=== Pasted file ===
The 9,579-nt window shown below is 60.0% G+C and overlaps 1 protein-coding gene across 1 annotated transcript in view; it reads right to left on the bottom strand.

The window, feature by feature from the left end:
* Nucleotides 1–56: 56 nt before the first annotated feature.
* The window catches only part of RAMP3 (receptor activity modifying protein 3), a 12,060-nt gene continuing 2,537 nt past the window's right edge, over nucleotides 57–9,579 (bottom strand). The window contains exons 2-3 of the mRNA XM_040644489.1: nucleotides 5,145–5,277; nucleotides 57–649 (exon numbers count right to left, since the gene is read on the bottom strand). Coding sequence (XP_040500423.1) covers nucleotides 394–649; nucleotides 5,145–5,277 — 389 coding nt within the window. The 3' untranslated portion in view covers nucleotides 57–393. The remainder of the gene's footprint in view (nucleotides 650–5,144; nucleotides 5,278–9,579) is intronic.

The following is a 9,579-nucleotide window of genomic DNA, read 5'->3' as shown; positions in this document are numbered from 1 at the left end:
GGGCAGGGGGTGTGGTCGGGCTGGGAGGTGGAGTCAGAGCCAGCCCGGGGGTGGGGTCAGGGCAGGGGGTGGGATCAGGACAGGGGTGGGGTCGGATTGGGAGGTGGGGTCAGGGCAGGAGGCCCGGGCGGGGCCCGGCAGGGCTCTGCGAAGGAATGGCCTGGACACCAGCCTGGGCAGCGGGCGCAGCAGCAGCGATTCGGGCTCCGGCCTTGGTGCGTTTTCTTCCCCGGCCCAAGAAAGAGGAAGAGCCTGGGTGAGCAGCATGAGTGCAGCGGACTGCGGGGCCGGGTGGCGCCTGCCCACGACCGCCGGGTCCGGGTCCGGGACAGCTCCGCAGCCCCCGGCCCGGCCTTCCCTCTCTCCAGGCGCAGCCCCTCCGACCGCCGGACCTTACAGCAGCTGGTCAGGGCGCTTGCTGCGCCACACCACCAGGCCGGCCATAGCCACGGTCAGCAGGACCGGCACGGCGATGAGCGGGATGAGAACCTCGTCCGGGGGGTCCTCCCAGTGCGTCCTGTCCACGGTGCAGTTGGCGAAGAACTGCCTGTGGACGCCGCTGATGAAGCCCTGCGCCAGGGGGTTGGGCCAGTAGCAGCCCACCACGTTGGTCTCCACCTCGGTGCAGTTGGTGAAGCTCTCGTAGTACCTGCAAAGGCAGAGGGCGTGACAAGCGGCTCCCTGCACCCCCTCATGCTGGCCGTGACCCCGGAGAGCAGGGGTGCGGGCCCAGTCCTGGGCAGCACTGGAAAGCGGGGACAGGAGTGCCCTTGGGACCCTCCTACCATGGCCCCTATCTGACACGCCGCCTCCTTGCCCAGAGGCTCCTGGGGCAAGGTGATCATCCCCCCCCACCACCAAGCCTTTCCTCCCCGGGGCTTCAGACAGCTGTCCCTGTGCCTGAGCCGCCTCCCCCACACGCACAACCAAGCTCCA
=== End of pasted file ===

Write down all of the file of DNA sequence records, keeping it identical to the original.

The 9,579-nt window shown below is 60.0% G+C and overlaps 1 protein-coding gene across 1 annotated transcript in view; it reads right to left on the bottom strand.

The window, feature by feature from the left end:
* Nucleotides 1–56: 56 nt before the first annotated feature.
* The window catches only part of RAMP3 (receptor activity modifying protein 3), a 12,060-nt gene continuing 2,537 nt past the window's right edge, over nucleotides 57–9,579 (bottom strand). The window contains exons 2-3 of the mRNA XM_040644489.1: nucleotides 5,145–5,277; nucleotides 57–649 (exon numbers count right to left, since the gene is read on the bottom strand). Coding sequence (XP_040500423.1) covers nucleotides 394–649; nucleotides 5,145–5,277 — 389 coding nt within the window. The 3' untranslated portion in view covers nucleotides 57–393. The remainder of the gene's footprint in view (nucleotides 650–5,144; nucleotides 5,278–9,579) is intronic.

The following is a 9,579-nucleotide window of genomic DNA, read 5'->3' as shown; positions in this document are numbered from 1 at the left end:
GGGCAGGGGGTGTGGTCGGGCTGGGAGGTGGAGTCAGAGCCAGCCCGGGGGTGGGGTCAGGGCAGGGGGTGGGATCAGGACAGGGGTGGGGTCGGATTGGGAGGTGGGGTCAGGGCAGGAGGCCCGGGCGGGGCCCGGCAGGGCTCTGCGAAGGAATGGCCTGGACACCAGCCTGGGCAGCGGGCGCAGCAGCAGCGATTCGGGCTCCGGCCTTGGTGCGTTTTCTTCCCCGGCCCAAGAAAGAGGAAGAGCCTGGGTGAGCAGCATGAGTGCAGCGGACTGCGGGGCCGGGTGGCGCCTGCCCACGACCGCCGGGTCCGGGTCCGGGACAGCTCCGCAGCCCCCGGCCCGGCCTTCCCTCTCTCCAGGCGCAGCCCCTCCGACCGCCGGACCTTACAGCAGCTGGTCAGGGCGCTTGCTGCGCCACACCACCAGGCCGGCCATAGCCACGGTCAGCAGGACCGGCACGGCGATGAGCGGGATGAGAACCTCGTCCGGGGGGTCCTCCCAGTGCGTCCTGTCCACGGTGCAGTTGGCGAAGAACTGCCTGTGGACGCCGCTGATGAAGCCCTGCGCCAGGGGGTTGGGCCAGTAGCAGCCCACCACGTTGGTCTCCACCTCGGTGCAGTTGGTGAAGCTCTCGTAGTACCTGCAAAGGCAGAGGGCGTGACAAGCGGCTCCCTGCACCCCCTCATGCTGGCCGTGACCCCGGAGAGCAGGGGTGCGGGCCCAGTCCTGGGCAGCACTGGAAAGCGGGGACAGGAGTGCCCTTGGGACCCTCCTACCATGGCCCCTATCTGACACGCCGCCTCCTTGCCCAGAGGCTCCTGGGGCAAGGTGATCATCCCCCCCCACCACCAAGCCTTTCCTCCCCGGGGCTTCAGACAGCTGTCCCTGTGCCTGAGCCGCCTCCCCCACACGCACAACCAAGCTCCA